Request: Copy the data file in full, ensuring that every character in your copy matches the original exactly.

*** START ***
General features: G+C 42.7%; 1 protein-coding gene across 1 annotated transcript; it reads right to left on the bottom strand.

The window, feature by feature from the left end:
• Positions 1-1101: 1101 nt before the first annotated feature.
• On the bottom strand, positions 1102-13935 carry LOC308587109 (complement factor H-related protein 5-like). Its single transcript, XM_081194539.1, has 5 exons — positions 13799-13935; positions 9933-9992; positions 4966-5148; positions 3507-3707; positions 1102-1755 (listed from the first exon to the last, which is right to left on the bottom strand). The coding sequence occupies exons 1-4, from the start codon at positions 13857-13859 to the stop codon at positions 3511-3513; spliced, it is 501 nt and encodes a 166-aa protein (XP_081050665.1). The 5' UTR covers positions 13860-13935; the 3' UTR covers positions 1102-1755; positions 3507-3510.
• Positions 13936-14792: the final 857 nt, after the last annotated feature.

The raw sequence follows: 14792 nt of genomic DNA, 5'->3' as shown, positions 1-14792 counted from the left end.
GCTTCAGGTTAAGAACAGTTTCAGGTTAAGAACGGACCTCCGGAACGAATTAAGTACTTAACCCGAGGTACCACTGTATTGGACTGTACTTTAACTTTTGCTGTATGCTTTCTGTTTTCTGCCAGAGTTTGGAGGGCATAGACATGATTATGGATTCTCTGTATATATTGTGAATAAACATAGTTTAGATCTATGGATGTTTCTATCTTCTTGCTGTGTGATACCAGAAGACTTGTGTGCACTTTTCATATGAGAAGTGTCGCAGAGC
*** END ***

General features: G+C 42.7%; 1 protein-coding gene across 1 annotated transcript; it reads right to left on the bottom strand.

The window, feature by feature from the left end:
• Positions 1-1101: 1101 nt before the first annotated feature.
• On the bottom strand, positions 1102-13935 carry LOC308587109 (complement factor H-related protein 5-like). Its single transcript, XM_081194539.1, has 5 exons — positions 13799-13935; positions 9933-9992; positions 4966-5148; positions 3507-3707; positions 1102-1755 (listed from the first exon to the last, which is right to left on the bottom strand). The coding sequence occupies exons 1-4, from the start codon at positions 13857-13859 to the stop codon at positions 3511-3513; spliced, it is 501 nt and encodes a 166-aa protein (XP_081050665.1). The 5' UTR covers positions 13860-13935; the 3' UTR covers positions 1102-1755; positions 3507-3510.
• Positions 13936-14792: the final 857 nt, after the last annotated feature.

The raw sequence follows: 14792 nt of genomic DNA, 5'->3' as shown, positions 1-14792 counted from the left end.
GCTTCAGGTTAAGAACAGTTTCAGGTTAAGAACGGACCTCCGGAACGAATTAAGTACTTAACCCGAGGTACCACTGTATTGGACTGTACTTTAACTTTTGCTGTATGCTTTCTGTTTTCTGCCAGAGTTTGGAGGGCATAGACATGATTATGGATTCTCTGTATATATTGTGAATAAACATAGTTTAGATCTATGGATGTTTCTATCTTCTTGCTGTGTGATACCAGAAGACTTGTGTGCACTTTTCATATGAGAAGTGTCGCAGAGC